If you think you're anti-budget, this is a must read! A budget is a necessity for really getting your financial life in order from determining how much house you can afford to saving for retirement.

10 Ways I Use My Budget (Other Than Planning Monthly Income & Expenses)

It’s hard for me to admit sometimes that there is more than one way to do many things. For example, I’ve tried to embrace the 50/20/30 budget method, but I’m just not convinced that it’s really the best way for anyone to budget. For absolutely sure, a meticulously detailed budget is the best system for me. After all, I’m a huge budget and spreadsheet nerd and prefer to plan out where I want to spend and save every dollar of income.

If you think you're anti-budget, this is a must read! A budget is a necessity for really getting your financial life in order from determining how much house you can afford to saving for retirement.

However, for those that aren’t complete money nerds, I think a fairly detailed budget is still really important for other reasons.

Here are a few ways that I use my detailed budget for financial planning, other than just in planning out my upcoming month’s income and expenses.

1. Determining Automatic Saving Amounts

In addition to my monthly budget, I create an annual budget at the very beginning of the year. This allows me to determine how much I should set aside each month for savings through automatic transfers. This is in line with the common pay yourself first plan.

Looking at my annual budget that includes a full year of expenses also helps me to see the true picture of what I really spend overall, including those irregular insurance premiums, property taxes, and seasonal outflows. Without my clear budget, I wouldn’t know how much I would realistically be able to save each month and would probably not set aside nearly as much.

2. Comparing My Budget Percentages

If you’re looking to cut back some of your expenses, a great way to start is to compare your monthly budget to that of others. Many professionals have suggested income-based budget percentages that can be helpful for this purpose.

If you find that one area of your spending is much greater than the recommendation (such as food or transportation), that’s a great place to begin your efforts.

3. Planning for Retirement

A common suggestion in retirement planning is to have enough to support 70-80% of your current income throughout your remaining projected lifetime.

A much better plan is to determine an estimate of your actual retirement spending, which may be significantly higher or lower than your current income. If you have a detailed budget, you can base your retirement budget off of this, making adjustments for any projected changes during this next phase of your life. This budget estimate can be used to determine a lump sum amount you need to have saved in order to be able to retire at your desired lifestyle.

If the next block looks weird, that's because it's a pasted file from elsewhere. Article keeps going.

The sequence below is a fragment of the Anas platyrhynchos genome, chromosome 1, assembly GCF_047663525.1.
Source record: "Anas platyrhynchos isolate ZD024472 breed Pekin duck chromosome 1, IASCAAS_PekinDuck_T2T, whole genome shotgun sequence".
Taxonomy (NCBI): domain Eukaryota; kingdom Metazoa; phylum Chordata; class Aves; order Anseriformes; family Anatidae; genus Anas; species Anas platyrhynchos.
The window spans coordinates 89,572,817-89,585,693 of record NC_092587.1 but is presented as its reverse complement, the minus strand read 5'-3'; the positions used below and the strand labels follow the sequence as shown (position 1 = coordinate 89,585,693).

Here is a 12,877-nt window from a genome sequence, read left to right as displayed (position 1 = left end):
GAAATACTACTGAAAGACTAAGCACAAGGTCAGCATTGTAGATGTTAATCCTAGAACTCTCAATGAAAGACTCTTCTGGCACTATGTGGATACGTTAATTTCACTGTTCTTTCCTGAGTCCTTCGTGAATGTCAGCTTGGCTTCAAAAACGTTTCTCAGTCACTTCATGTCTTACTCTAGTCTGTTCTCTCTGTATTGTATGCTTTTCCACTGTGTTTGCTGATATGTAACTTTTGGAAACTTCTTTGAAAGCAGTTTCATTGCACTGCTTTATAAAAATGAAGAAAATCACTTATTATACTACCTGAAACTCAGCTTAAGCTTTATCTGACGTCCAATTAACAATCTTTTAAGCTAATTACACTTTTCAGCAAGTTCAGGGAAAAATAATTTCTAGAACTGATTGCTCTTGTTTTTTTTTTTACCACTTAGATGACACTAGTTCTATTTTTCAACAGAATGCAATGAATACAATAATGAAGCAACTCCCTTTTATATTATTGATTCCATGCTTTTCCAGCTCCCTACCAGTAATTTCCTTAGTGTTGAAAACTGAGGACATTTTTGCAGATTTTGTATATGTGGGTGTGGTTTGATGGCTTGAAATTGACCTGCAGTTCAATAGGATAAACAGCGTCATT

4. Determining Financial Independence

Similar to determining a retirement budget, it’s essential to quantify your expenses to determine how much money you would need to be financially independent. Financial independence is defined as the point where your passive income is sufficient to support your basic living expenses.

There are many great resources to help you quantify how much money you would need to be financially independent, but you’ll have to know your true expenses in order to be able to do so. And, you guessed it, you’ll need a budget to be able to quantify your basic expenses.

5. Projecting My Taxes Throughout the Year

Yes, I enjoy projecting my taxes. In fact, I can’t believe that it’s already the middle of July and I haven’t yet completed my mid-year tax projection.

Fortunately, projecting my taxes is pretty quick and simple since I already have a detailed annual budget. It just takes a little bit of updating to my tax spreadsheet and I’m able to get a pretty good idea of what I think I’ll owe for the year.

6. Calculating My Emergency Fund/Cash Reserve Needs

I have a slightly different calculation of total expenses for determining my 3-6 months of expenses I keep in my emergency fund/cash reserve than I do for my monthly budget. I personally aim for 6 months of a low-spending budget in savings.

I start with my detailed budget and then adjust discretionary purchases to a more sustainable level if we were to face something like an extended period of disability or unemployment. The first things to be reduced in this budget are eating out and recreation and entertainment.

7. Planning for Potential Life Insurance Needs

Life insurance is a necessity for anyone that has dependents relying on their income. Similar to retirement planning, there are blanket suggestions such as saving 5 times gross income. There are much more detailed methods as well.

The detailed methods involve determining budgets for several following stages: a readjustment period immediately after death, an adjusted period with kids at home, an adjusted period for your spouse after dependents move out and a post-retirement time. That’s a lot of budgeting! It’s essential to have a current starting budget to be able to analyze just how much your dependents would need.